[posted by Justin Levine]
For those who know me, it should come as no surprise that I strongly disagree with today’s decision by the California Supreme Court that sustains a permanent injunction against a defendant’s speech after she was found liable for defamation.
In the words of the dissent:
“The majority acknowledges that the statements the trial court has prohibited defendant from uttering may in the future become true. In that event, the majority concludes, defendant has an adequate remedy because she may apply to the trial court for modification of the injunction. I disagree. To require a judge’s permission before defendant may speak truthfully is the essence of government censorship of speech and in my view is constitutionally impermissible.”
I look at it this way – Let’s say that a court determines that statement X is defamatory, and that the defendant is therefore liable for uttering it. Let’s also say that the court issues an injunction that prevents the defendant from uttering X in the future (without first getting permission from the court).
Now here comes the crucial test – Let’s say that I go on to say statement X (word for word). Would I need to get permission from the court ahead of time in order to say it? Presumably not, since I am not under the jurisdiction of the injunction. But this very fact reveals the fatal flaw in the court’s reasoning. If the court has already determined as a matter of law that statement X is libelous, why should it then be the case that the defendant must now get the court’s permission to utter it ahead of time, while I do not? If I am not similarly bound by the injunction, then what exactly is the purpose of it? Certainly not to protect the plaintiff, otherwise it should logically extend to me.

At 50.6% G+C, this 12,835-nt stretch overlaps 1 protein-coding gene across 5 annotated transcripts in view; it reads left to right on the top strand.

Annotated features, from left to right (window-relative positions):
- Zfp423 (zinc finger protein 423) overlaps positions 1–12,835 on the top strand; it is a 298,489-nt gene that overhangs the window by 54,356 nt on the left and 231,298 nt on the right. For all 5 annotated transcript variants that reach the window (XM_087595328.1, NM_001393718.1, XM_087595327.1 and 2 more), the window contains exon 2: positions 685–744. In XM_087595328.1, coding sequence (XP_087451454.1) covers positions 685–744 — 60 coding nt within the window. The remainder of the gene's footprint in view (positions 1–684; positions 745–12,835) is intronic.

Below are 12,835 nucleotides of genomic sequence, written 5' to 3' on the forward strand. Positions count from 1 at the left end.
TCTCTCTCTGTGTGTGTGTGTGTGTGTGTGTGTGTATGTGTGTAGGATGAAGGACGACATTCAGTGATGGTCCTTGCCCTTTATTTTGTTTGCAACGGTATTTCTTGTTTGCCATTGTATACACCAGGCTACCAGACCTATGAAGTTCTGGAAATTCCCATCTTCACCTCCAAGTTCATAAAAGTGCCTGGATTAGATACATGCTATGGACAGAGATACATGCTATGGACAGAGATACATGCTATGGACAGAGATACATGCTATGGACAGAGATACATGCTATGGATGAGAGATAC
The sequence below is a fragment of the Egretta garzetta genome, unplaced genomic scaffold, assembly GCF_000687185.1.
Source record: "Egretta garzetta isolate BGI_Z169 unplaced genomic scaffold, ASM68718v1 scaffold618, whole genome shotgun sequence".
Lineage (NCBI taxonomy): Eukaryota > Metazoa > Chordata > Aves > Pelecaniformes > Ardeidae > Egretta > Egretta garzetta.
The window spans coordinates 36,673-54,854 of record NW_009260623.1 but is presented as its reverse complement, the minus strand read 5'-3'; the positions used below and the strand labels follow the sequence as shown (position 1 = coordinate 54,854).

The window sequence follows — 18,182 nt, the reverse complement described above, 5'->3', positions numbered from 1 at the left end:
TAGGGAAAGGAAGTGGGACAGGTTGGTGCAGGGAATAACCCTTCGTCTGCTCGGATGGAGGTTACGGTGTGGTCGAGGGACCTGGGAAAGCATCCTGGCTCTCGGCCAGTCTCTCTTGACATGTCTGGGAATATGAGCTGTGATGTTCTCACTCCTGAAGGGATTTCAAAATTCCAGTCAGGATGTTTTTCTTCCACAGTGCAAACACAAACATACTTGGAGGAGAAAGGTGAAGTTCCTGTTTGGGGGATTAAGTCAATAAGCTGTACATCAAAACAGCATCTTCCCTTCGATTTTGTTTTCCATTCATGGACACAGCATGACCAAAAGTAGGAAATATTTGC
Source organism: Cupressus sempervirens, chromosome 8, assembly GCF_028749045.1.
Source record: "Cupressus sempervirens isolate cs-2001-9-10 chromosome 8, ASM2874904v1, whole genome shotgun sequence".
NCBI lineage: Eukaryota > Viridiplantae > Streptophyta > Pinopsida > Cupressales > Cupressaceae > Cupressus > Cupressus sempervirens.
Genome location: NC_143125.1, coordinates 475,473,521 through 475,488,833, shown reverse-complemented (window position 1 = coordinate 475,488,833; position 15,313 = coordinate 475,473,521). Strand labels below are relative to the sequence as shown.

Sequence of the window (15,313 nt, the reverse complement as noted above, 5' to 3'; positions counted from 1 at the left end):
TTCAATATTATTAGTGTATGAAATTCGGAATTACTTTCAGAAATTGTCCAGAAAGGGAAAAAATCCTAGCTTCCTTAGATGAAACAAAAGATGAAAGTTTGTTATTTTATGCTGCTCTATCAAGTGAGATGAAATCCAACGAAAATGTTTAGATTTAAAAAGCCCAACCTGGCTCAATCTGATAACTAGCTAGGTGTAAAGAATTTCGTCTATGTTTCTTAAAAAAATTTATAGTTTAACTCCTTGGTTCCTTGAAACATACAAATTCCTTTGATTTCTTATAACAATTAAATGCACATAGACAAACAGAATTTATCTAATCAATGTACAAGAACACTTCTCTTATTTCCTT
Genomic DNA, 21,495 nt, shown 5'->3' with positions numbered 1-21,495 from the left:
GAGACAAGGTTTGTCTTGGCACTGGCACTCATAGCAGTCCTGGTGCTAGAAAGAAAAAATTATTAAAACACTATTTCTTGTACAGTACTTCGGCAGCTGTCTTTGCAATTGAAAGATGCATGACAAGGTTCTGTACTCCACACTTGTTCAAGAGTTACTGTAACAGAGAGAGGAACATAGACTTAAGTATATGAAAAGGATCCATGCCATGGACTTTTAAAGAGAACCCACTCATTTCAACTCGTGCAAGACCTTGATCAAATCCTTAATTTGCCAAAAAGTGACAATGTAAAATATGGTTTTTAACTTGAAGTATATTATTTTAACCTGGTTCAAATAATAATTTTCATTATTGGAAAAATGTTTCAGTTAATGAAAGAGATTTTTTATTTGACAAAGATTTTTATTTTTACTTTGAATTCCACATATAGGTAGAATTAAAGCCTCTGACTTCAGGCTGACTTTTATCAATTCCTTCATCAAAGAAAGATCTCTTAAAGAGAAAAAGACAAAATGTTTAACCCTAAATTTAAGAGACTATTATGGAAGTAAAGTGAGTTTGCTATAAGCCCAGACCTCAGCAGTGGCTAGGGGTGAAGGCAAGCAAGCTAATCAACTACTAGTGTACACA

If a court “officially” declares a statement to be libelous (and thus not protected by the Constitution), then why should it not have the power to prevent any citizen within its jurisdiction from uttering it in the future (regardless of if they have been previously sued over it or not)?
I don’t know about you, but the thought of a court issuing an official list of defamatory statements that could then be used to prevent anyone from uttering without court permission strikes me as insane. Perhaps that is why the courts don’t apply such injunctions to the general public – only to the specific defendant who managed to get sued over it. But once you recognize that fact, I hope you will then understand the flaw in reasoning behind the notion of a permanent injunction against the defendant’s future speech.
Let’s take a look at how this differs from obscenity in the law (which the Court attempts to analogize in justifying its own decision). If smut mag X is determined to be obscene and unprotected speech, then it makes sense for the court to enjoin the material regardless of who possesses or distributes it. It makes no logical sense to declare that Mr. A can possess smut mag X, but Mr. B cannot simply because he was previously brought before the court for possessing mag X. The injunction in this case is ultimately directed towards the material itself (mag X), not the possessor of the material. So then the question remains: Do you think a similar injunction dynamic should apply to defamatory utterances? If you would be uncomfortable with this notion (and hopefully you are, as I am), then I hope that you will begin to understand why I feel the Court is on shaky ground here.
The Supreme Court at least recognized that aspects of the original injunction were overly broad, but it still misses the mark in understanding the core philosophy behind the First Amendment. Hopefully the U.S. Supreme Court will take up this issue one day and make the right choice.
So says I. Here endeth the rant.